"In those days" no one had cell phones. No one had the internet in their home. Long distance calls were very expensive. Gas and cigarettes were the only cheap things and we lived 330 miles apart. What we did know of each other was from a few visits, letters (the kind that are written on paper, stamped, mailed and which took three days to arrive), and long distance phone calls every few weeks from community phones. And our relationship was just over seven short months long (two of which we did not speak). Yeah.........
People still ask how we met. A city boy from New Jersey and a country girl from North Central Arkansas? Well... I had a close school friend who went to live with her grandparents our Junior year of high school. Her (then) boyfriend had graduated that year and joined the Army. A year later they reconnected and he came to visit her in Arkansas. She asked him to bring a friend. He brought his roommate "Jim" (i.e. Will Jimenez). And we met on that day in September of 1994.
Both of our families supported us, and we too, began to feel hopeful. We had just turned nineteen and twenty.
After our wedding in October, we rented a small trailer (to live in) outside of the Army post. Will was sent to the field five days later for a month. Not long after returning, we put up our first Christmas tree. Then two months after Christmas our son was born.
We only had one operating vehicle, which Will took to work. Five months later, I got an evening job. We barely saw each other, but we didn't have money to pay a sitter and we shared the car. Times were hard, but we were making it. Both sets of our parents did the best thing they could do: they left us alone and they let us make our mistakes and learn from them, while still encouraging us from the sidelines.
We grew up.
A year later we moved to an apartment. I began working two part-time jobs and the baby went to a sitter. Eventually, I was offered a full-time position at the second job, so I quit the first one. Will got out of the military and we discovered that we were pregnant again. This time, more on purpose, but not exactly the timing we'd expected. Will worked whatever jobs he could. We saved every dime for when the next baby came, and at the end of that year, Will landed a job in Nashville that was somewhat steady with good pay -but with many hours. Two months later, our second son was born. It snowed that first day in March.
I didn't want to put the boys into daycare, so instead of returning to my management position at Food Lion, I began babysitting, despite knowing little about children. We
Marriage was hard. So. Very. Hard.
Life was hard. I was tired from all of the kids --and lonely without good friends. I was suffering and in a rough place. We had had to grow up so fast and were both angry most of the time now.
After a few years of that, both of our jobs began to taper off into places that seemed more reasonable and we were able to buy a house in a quiet neighborhood. It looked like a good place to raise our boys, now five and two. It had a basement for my daycare business, which I had further established.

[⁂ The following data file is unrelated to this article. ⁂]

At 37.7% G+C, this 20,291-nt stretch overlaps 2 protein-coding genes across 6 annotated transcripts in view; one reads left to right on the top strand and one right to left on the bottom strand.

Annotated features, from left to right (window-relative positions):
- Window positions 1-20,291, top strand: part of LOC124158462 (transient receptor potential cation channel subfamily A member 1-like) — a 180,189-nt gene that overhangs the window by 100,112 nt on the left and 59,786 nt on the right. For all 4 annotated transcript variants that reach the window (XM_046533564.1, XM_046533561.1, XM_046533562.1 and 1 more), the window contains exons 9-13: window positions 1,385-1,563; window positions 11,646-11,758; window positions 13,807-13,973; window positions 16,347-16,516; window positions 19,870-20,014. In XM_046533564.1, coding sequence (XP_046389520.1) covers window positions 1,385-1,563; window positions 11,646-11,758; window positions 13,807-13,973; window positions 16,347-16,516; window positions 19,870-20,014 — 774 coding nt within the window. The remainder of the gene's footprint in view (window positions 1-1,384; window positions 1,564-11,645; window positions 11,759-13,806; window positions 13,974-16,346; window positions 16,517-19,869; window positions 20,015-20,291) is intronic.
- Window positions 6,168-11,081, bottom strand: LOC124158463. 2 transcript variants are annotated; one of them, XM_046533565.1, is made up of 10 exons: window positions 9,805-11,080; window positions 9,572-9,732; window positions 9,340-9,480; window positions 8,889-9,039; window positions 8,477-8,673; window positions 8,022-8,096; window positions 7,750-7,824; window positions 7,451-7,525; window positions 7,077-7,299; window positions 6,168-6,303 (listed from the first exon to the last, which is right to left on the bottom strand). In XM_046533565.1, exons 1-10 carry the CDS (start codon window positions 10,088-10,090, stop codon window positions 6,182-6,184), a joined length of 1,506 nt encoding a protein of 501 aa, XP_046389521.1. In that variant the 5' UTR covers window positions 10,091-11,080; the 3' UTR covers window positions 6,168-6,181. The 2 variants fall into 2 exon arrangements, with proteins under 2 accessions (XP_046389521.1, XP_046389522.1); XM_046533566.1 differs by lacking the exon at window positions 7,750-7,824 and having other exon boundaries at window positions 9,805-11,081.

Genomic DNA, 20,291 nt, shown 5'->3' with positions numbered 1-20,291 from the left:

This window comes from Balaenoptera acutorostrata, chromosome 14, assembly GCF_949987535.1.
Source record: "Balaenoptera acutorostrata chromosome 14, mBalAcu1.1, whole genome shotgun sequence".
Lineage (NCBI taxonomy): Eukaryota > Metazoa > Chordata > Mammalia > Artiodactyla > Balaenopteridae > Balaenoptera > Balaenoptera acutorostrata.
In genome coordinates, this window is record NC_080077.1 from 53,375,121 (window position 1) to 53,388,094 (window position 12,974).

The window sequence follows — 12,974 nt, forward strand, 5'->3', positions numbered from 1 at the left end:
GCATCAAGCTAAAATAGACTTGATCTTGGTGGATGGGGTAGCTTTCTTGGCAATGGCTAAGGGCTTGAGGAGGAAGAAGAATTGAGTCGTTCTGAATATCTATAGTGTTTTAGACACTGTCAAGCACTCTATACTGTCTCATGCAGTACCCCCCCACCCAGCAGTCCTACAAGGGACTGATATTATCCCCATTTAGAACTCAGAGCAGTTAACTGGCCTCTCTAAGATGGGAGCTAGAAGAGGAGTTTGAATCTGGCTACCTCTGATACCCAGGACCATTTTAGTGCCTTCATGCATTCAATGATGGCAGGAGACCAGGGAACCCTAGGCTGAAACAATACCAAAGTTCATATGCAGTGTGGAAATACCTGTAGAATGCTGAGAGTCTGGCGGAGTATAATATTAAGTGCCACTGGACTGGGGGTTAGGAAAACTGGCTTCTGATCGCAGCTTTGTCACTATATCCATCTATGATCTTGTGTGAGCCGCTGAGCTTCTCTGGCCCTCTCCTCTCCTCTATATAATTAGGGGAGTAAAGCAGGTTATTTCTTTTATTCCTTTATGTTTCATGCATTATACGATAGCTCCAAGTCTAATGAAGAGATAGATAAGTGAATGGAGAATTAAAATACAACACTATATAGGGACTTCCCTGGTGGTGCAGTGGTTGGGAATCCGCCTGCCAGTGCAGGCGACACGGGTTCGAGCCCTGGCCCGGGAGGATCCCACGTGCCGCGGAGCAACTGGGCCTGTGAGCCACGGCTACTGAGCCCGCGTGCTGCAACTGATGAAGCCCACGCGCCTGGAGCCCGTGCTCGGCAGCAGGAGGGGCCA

We took a beach vacation. We bought an SUV.
Will still commuted to Nashville for work, but we were doing a little better.
I began taking the boys to church and made some friends and it was a good starting place back, but I still felt very empty inside.
Then, knowing that I could no longer have two different lives - I gave my full commitment. If God would still have me, I would be His.
And He did.
Circumstances changed little. But life changed dramatically. Especially the way I saw it. I was so excited! I was twenty-six.
I started teaching preschool and went back to college. Will was hired locally (same line of work) but we could see him more now. Things were looking better.
Then, in 2007, Will had a heart attack. He was 31. Our boys were 11 and 8 that year.
Then we found out even crazier news: we were expecting a third child.
Now this blew us away. We were scared. Perplexed. We were trying hard to be thankful. It was so strange.
I learned so much that year. Like where to find strength. Like keeping my eyes constantly fixed on Jesus. Amazing. Emotional. And exciting. And near the end of that year our beautiful daughter was born.
Two years later we hit rock bottom. A deep bottom. Hot tears. Pain. Frustration. Agony. Prayer. Conflict. Hanging on...but barely.
But we held.
And we made it through that year.
And the next one...
And I fell into his strong arms. And he kissed my head. And we knew what we'd known deep down all along. That if we can make it one year, we can make it two and so on and so forth-- and the years really do get better. Despite the occasional hang-up years (and those do happen) we will live through the Rough. The not-so-easy vows. The wow -"I cannot believe we made it through"- times.
Statistically, we really shouldn't be married. Barely knowing each other....selfish, young, inexperienced, lost, and longing for dreams that we hardly knew then.
Yet, We Are.
And we have been....7,300 days.
Because with GOD all things are possible!
And I love him deeper than I ever dreamed possible. Because that is what God can do through two people who are committed to seeing it through each year......(or sometimes just each day)!
We look forward to our future together, watching our children grow, sharing our time and love together, learning new things, and experiencing the joy and triumph of this LOVE.
And we look forward to being amazed.
Thank you for reading!